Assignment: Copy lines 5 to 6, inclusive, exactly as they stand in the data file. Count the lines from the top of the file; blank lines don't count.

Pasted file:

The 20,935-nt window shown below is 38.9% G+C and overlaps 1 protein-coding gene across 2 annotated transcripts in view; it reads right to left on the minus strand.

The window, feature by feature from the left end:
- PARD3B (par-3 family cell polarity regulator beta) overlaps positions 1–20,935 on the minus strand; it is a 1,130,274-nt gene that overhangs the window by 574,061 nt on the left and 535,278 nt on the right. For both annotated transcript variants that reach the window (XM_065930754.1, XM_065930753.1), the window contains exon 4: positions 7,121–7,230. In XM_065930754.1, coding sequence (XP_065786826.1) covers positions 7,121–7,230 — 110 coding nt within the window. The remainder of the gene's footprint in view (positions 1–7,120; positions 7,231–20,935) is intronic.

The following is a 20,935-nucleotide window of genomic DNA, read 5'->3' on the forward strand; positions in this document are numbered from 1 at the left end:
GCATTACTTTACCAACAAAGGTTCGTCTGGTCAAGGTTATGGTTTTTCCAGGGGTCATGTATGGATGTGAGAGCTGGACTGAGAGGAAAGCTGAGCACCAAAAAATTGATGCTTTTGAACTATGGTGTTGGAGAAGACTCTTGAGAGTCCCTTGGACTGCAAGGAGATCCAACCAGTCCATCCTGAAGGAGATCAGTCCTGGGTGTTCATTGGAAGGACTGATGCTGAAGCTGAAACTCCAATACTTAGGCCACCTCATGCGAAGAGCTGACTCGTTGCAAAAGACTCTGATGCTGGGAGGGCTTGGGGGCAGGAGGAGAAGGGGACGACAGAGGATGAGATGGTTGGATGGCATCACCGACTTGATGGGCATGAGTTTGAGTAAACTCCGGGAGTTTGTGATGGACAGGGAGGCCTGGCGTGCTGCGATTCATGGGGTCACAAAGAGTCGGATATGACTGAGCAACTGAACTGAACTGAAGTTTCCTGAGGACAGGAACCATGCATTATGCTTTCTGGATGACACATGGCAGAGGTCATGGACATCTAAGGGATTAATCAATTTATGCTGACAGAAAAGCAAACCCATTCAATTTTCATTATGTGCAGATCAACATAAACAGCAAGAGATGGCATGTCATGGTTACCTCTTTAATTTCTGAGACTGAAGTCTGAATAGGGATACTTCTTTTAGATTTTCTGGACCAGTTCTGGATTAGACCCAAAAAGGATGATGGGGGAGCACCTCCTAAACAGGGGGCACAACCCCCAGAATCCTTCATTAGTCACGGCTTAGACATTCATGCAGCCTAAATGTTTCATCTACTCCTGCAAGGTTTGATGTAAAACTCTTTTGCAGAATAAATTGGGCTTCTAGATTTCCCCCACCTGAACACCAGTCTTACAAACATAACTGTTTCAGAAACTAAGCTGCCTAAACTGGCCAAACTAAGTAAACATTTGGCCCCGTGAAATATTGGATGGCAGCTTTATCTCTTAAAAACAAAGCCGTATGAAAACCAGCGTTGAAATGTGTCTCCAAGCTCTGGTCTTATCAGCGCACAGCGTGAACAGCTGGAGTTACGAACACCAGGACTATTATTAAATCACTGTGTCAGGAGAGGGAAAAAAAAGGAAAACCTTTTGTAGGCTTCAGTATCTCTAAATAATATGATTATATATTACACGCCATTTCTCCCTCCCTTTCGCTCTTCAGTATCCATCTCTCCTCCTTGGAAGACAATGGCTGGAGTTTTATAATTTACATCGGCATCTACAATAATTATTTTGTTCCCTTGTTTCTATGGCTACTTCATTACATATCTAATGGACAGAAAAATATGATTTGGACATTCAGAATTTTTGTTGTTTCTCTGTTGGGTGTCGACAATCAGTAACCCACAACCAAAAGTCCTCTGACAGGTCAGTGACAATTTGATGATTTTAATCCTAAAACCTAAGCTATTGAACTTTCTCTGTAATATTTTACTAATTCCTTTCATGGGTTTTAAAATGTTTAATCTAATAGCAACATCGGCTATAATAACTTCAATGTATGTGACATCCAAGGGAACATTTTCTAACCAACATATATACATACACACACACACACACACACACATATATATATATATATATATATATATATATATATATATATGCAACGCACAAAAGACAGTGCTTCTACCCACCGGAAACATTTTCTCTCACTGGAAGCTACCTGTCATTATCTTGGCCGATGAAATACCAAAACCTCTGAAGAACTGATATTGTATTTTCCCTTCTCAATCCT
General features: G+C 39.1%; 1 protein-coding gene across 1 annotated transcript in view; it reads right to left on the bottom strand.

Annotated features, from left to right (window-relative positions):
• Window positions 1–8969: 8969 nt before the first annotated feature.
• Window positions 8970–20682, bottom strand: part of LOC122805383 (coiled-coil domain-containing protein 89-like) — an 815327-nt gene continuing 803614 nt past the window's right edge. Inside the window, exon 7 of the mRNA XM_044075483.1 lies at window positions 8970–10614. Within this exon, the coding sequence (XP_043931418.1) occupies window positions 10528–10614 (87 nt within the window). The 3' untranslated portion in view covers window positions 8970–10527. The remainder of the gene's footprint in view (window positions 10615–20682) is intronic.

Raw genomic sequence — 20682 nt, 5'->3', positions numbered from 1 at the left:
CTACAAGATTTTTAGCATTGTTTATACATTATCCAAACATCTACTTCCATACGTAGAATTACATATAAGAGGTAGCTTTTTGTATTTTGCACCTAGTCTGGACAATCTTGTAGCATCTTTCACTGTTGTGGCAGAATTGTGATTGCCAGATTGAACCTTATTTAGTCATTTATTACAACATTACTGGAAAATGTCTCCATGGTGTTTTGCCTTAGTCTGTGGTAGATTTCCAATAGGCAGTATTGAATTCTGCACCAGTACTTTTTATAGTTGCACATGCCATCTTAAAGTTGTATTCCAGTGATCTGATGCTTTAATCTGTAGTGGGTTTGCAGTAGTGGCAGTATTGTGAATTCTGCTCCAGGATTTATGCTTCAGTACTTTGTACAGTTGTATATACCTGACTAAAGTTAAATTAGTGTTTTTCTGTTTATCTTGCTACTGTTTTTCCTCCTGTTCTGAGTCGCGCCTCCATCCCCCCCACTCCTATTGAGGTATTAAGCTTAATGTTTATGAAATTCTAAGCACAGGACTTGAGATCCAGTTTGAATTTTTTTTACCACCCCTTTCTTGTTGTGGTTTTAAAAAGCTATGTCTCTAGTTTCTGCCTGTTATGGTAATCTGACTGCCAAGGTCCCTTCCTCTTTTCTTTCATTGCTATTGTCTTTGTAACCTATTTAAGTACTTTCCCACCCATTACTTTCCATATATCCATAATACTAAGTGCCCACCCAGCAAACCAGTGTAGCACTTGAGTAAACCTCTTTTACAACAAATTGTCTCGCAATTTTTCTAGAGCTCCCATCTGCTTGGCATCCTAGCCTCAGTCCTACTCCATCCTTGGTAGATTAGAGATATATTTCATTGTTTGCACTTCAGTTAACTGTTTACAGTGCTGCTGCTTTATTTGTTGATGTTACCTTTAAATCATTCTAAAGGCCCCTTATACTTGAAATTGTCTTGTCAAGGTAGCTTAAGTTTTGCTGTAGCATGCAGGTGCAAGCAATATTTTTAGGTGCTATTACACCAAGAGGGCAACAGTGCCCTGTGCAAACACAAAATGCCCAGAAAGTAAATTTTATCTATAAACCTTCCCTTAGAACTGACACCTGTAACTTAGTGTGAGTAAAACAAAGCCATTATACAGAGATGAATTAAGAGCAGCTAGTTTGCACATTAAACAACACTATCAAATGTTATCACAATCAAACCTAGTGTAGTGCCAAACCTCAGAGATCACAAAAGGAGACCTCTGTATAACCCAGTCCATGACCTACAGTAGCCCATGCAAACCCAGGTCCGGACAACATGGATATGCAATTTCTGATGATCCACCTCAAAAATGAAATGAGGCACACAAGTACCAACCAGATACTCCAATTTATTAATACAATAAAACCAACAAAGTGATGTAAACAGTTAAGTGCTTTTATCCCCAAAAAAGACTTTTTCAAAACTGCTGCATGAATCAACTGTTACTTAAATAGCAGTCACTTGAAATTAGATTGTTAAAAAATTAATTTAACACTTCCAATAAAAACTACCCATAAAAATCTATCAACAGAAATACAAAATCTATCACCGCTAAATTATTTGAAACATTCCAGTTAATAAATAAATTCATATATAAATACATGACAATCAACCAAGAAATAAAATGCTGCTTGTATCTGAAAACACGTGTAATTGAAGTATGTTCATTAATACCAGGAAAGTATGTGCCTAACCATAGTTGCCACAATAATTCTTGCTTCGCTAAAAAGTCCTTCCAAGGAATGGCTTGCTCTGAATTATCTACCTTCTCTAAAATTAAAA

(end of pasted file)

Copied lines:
GCATTACTTTACCAACAAAGGTTCGTCTGGTCAAGGTTATGGTTTTTCCAGGGGTCATGTATGGATGTGAGAGCTGGACTGAGAGGAAAGCTGAGCACCAAAAAATTGATGCTTTTGAACTATGGTGTTGGAGAAGACTCTTGAGAGTCCCTTGGACTGCAAGGAGATCCAACCAGTCCATCCTGAAGGAGATCAGTCCTGGGTGTTCATTGGAAGGACTGATGCTGAAGCTGAAACTCCAATACTTAGGCCACCTCATGCGAAGAGCTGACTCGTTGCAAAAGACTCTGATGCTGGGAGGGCTTGGGGGCAGGAGGAGAAGGGGACGACAGAGGATGAGATGGTTGGATGGCATCACCGACTTGATGGGCATGAGTTTGAGTAAACTCCGGGAGTTTGTGATGGACAGGGAGGCCTGGCGTGCTGCGATTCATGGGGTCACAAAGAGTCGGATATGACTGAGCAACTGAACTGAACTGAAGTTTCCTGAGGACAGGAACCATGCATTATGCTTTCTGGATGACACATGGCAGAGGTCATGGACATCTAAGGGATTAATCAATTTATGCTGACAGAAAAGCAAACCCATTCAATTTTCATTATGTGCAGATCAACATAAACAGCAAGAGATGGCATGTCATGGTTACCTCTTTAATTTCTGAGACTGAAGTCTGAATAGGGATACTTCTTTTAGATTTTCTGGACCAGTTCTGGATTAGACCCAAAAAGGATGATGGGGGAGCACCTCCTAAACAGGGGGCACAACCCCCAGAATCCTTCATTAGTCACGGCTTAGACATTCATGCAGCCTAAATGTTTCATCTACTCCTGCAAGGTTTGATGTAAAACTCTTTTGCAGAATAAATTGGGCTTCTAGATTTCCCCCACCTGAACACCAGTCTTACAAACATAACTGTTTCAGAAACTAAGCTGCCTAAACTGGCCAAACTAAGTAAACATTTGGCCCCGTGAAATATTGGATGGCAGCTTTATCTCTTAAAAACAAAGCCGTATGAAAACCAGCGTTGAAATGTGTCTCCAAGCTCTGGTCTTATCAGCGCACAGCGTGAACAGCTGGAGTTACGAACACCAGGACTATTATTAAATCACTGTGTCAGGAGAGGGAAAAAAAAGGAAAACCTTTTGTAGGCTTCAGTATCTCTAAATAATATGATTATATATTACACGCCATTTCTCCCTCCCTTTCGCTCTTCAGTATCCATCTCTCCTCCTTGGAAGACAATGGCTGGAGTTTTATAATTTACATCGGCATCTACAATAATTATTTTGTTCCCTTGTTTCTATGGCTACTTCATTACATATCTAATGGACAGAAAAATATGATTTGGACATTCAGAATTTTTGTTGTTTCTCTGTTGGGTGTCGACAATCAGTAACCCACAACCAAAAGTCCTCTGACAGGTCAGTGACAATTTGATGATTTTAATCCTAAAACCTAAGCTATTGAACTTTCTCTGTAATATTTTACTAATTCCTTTCATGGGTTTTAAAATGTTTAATCTAATAGCAACATCGGCTATAATAACTTCAATGTATGTGACATCCAAGGGAACATTTTCTAACCAACATATATACATACACACACACACACACACACACATATATATATATATATATATATATATATATATATATATATGCAACGCACAAAAGACAGTGCTTCTACCCACCGGAAACATTTTCTCTCACTGGAAGCTACCTGTCATTATCTTGGCCGATGAAATACCAAAACCTCTGAAGAACTGATATTGTATTTTCCCTTCTCAATCCT
General features: G+C 39.1%; 1 protein-coding gene across 1 annotated transcript in view; it reads right to left on the bottom strand.